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Charlie Lindgren's start will tie a Canadiens franchise record

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For just the fourth time in franchise history, the Canadiens will have used five different goaltenders in a single season.

Kim Klement-USA TODAY Sports

If anyone is looking for yet another indicator of how this season has gone for the Montreal Canadiens, then look no further than Charlie Lindgren. When he skates out onto the ice for his professional hockey debut on Thursday night against Carolina, he will become the fifth goalie used in a game this season by the Habs. This ties the franchise record for most goalies used in a single season.

If there was any position that exuded stability at the start of the season, it was that of the starting goaltender. Carey Price was coming off of a highly-decorated season that saw him win nearly every award a goaltender can possibly win. He is widely considered the best goaltender in the world, so it seemed there was nothing to worry about between the pipes.

A slight surprise came prior to the season, as Mike Condon supplanted Dustin Tokarski as the backup goaltender behind Price. That said, the battle of the backups was not much of a concern for most, as Price was the man expected to handle the lion's share of action on the season.

But things escalated quickly.

A mere nine games into the season, Carey Price suffered an injury to his right leg against the Edmonton Oilers. He returned briefly in November, claiming a full return to health, but in his third game back it became obvious that everything was not well.

So the Canadiens put their faith in NHL rookie Mike Condon as regent to the crease while Price was evaluated, and he certainly earned the team's trust early on. Tokarski returned from his brief exile to St. John's to back him up, but things quickly spun off the rails for the Canadiens in December. That tandem was unable to steal any games for the Canadiens, as momentum gathered for a historic collapse.

Tokarski was sent down to the AHL for a brief conditioning stint, while rookie goaltender Zachary Fucale got his first NHL call-up. As Fucale did not see any game action during his week in the NHL, he does not count against the list of goalies used this season.

Bergevin finally acted in January to upgrade the position, acquiring reclamation project Ben Scrivens from the Edmonton Oilers after he spent the entirety of the season in the AHL. There were even some rumours that  Bergevin was interested in James Reimer from the Maple Leafs, but ultimately nothing came of it.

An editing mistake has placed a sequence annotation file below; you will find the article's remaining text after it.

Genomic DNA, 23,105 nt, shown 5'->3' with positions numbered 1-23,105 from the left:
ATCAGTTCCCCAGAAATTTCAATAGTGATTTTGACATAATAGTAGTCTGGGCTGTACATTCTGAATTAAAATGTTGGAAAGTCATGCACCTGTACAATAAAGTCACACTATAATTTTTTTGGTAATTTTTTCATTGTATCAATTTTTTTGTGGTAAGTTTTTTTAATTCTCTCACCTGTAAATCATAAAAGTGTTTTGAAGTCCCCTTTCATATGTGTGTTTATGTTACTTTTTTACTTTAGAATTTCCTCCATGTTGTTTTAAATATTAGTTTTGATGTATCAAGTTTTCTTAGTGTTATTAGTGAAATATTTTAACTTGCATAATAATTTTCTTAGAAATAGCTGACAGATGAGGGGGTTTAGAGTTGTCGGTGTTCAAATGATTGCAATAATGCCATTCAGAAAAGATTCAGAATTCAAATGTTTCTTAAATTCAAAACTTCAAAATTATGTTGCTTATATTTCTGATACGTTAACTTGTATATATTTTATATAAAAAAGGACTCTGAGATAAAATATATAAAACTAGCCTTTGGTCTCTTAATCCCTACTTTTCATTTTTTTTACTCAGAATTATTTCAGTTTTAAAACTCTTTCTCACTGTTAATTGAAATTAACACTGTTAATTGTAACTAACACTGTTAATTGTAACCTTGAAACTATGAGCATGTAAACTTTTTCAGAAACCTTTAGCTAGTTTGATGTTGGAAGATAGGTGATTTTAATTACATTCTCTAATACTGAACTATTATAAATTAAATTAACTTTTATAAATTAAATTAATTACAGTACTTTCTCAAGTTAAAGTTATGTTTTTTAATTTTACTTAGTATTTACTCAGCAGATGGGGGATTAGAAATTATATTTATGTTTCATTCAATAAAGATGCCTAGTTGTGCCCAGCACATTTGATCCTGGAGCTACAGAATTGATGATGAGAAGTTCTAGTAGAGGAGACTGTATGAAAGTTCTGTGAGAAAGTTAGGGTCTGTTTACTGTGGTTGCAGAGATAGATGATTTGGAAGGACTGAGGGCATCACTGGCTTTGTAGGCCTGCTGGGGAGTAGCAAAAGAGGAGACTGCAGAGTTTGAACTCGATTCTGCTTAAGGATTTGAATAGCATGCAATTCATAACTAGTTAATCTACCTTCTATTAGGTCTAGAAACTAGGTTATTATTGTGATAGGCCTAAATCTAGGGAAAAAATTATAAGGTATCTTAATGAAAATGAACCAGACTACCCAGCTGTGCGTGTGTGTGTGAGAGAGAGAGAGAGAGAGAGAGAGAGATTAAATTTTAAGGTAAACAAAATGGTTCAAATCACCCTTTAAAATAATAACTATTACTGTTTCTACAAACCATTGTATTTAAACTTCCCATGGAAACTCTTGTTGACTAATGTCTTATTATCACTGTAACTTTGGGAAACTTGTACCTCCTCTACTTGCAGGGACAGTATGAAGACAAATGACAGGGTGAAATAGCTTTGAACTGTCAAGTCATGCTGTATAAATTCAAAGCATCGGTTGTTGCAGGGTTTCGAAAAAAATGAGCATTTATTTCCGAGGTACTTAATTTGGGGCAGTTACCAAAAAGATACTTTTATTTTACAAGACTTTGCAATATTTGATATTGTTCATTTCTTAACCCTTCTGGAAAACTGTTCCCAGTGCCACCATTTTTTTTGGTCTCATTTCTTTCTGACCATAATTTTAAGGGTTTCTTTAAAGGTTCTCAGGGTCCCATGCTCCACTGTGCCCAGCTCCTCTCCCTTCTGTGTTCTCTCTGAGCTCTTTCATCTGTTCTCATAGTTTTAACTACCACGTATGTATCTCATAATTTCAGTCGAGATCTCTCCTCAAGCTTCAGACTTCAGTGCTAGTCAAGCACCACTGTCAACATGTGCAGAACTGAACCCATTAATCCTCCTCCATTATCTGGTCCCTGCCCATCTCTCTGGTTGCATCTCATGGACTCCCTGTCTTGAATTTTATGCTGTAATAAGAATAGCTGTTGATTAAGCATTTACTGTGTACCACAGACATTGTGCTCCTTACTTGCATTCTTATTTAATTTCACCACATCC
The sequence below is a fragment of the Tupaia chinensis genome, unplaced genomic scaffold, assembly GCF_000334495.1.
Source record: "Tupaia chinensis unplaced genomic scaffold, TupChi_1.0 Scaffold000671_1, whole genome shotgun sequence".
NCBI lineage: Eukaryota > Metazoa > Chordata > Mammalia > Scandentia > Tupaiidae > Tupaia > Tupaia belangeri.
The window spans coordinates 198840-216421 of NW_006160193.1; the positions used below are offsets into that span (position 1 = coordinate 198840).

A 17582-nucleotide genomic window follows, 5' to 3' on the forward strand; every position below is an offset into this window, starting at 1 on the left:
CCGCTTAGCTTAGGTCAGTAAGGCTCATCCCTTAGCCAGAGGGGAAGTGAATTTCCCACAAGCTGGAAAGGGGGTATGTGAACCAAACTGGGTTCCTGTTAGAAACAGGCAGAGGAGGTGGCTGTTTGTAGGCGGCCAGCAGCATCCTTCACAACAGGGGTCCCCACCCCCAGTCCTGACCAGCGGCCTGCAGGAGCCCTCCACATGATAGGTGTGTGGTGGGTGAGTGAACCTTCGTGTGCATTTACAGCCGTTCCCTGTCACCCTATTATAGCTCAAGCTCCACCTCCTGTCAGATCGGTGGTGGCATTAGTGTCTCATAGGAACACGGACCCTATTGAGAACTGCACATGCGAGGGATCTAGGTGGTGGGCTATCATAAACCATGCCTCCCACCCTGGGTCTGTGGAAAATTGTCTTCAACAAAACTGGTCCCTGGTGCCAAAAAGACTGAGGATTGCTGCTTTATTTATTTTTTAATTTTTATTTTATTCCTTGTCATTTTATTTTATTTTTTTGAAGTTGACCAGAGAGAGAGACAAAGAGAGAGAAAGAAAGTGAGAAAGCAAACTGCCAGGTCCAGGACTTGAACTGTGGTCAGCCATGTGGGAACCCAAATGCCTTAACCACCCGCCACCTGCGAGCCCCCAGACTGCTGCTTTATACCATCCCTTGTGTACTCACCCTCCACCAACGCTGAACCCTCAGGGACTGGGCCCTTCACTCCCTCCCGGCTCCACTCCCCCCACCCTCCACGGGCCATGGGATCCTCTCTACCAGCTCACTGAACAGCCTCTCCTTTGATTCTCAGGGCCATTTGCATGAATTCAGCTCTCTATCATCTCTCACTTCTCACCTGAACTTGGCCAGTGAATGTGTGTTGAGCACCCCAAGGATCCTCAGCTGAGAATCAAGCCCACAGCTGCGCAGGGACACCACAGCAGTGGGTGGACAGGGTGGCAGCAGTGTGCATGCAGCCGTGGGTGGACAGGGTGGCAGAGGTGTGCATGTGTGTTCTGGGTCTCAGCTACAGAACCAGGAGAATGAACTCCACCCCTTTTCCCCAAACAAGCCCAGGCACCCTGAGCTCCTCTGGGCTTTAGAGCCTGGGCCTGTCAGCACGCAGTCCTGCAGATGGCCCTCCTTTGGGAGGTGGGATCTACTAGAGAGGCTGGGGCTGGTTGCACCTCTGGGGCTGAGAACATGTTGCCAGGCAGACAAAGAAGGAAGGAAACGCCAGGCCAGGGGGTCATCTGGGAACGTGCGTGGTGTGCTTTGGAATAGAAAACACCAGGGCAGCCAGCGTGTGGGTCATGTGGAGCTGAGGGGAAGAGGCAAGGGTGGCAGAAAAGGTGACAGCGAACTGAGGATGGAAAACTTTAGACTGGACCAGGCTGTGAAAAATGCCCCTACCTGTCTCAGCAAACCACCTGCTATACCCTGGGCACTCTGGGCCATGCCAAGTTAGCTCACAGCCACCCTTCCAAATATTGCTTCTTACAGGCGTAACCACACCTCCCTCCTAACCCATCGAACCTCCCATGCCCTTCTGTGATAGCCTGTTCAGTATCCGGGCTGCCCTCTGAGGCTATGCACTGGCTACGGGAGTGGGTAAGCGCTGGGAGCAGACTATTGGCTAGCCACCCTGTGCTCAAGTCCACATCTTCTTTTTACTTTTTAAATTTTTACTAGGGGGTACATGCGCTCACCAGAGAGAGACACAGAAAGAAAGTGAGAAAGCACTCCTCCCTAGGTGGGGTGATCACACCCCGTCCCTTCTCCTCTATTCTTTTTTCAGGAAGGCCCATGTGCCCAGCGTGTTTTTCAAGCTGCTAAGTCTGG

With Price's prognosis constantly up in the air, Bergevin did the best he could under the circumstances. Scrivens became the fourth goalie to be used by the Canadiens, while Tokarski was sent back to St. John's and eventually traded. Scrivens experienced difficulties of his own, save for one solid streak at the beginning of February which momentarily gave the team life, and the fan base hope, but that too was short-lived.

In late March the Canadiens signed highly-touted NCAA free agent Charlie Lindgren to a two year entry-level deal. In order to sway him to join, they allowed him to immediately join the team, which meant that Ben Scrivens had to be returned to the AHL.

And so Lindgren will be the fifth goaltender to be used during a game this season. This is the fourth time that this infamous statistic has been achieved in the history of the Canadiens franchise.

The last time was during the 2001-02 season, when Jose Theodore was the undisputed best player in the League, dragging the Canadiens to the second round of the playoffs and winning the Hart and Vezina trophies along the way.

That season the backup position fluctuated greatly, as Jeff Hackett dealt with a shoulder injury that haunted him throughout the season. A host of other backups tried to fill in the void, starting with rookie goaltender Mathieu Garon, then minor leaguer Olivier Michaud, and finally veteran Stéphane Fiset, who was traded to Montreal by the Los Angeles Kings for future considerations in late March.

Prior to that was the infamous season of 1995-96, which was of course marked by the departure of Patrick Roy. Jocelyn Thibault was obtained to replace Roy in one of the most lopsided trades in NHL history. Roy went on to win two Stanley Cups with the Colorado Avalanche, while the Canadiens descended into an era of mediocrity.

Pat Jablonski oversaw the transition from Roy to Thibault as the backup goaltender, and had to pick up a lot of slack after the trade to help out an overwhelmed Thibault. Additionally making appearances in net for the Canadiens that season were career minor-leaguer Patrick Labrecque, and a rookie Jose Theodore making his NHL debut.

The first instance of five goalies being used in club history was only two seasons before, in 1993-94. This season featured Patrick Roy coming off of a stunning Stanley Cup win, and a revolving door of backups to support him. This included incumbent backup Andre Racicot, Ron Tugnutt who arrived from Anaheim for Stephan Lebeau during the season, and minor leaguers Les Kuntar and Frederic Chabot.

Stability is expected to return next season to the Canadiens' crease, but the spectre of this season's injuries, and the ensuing goaltending carousel, will leave a mark for a long time to come.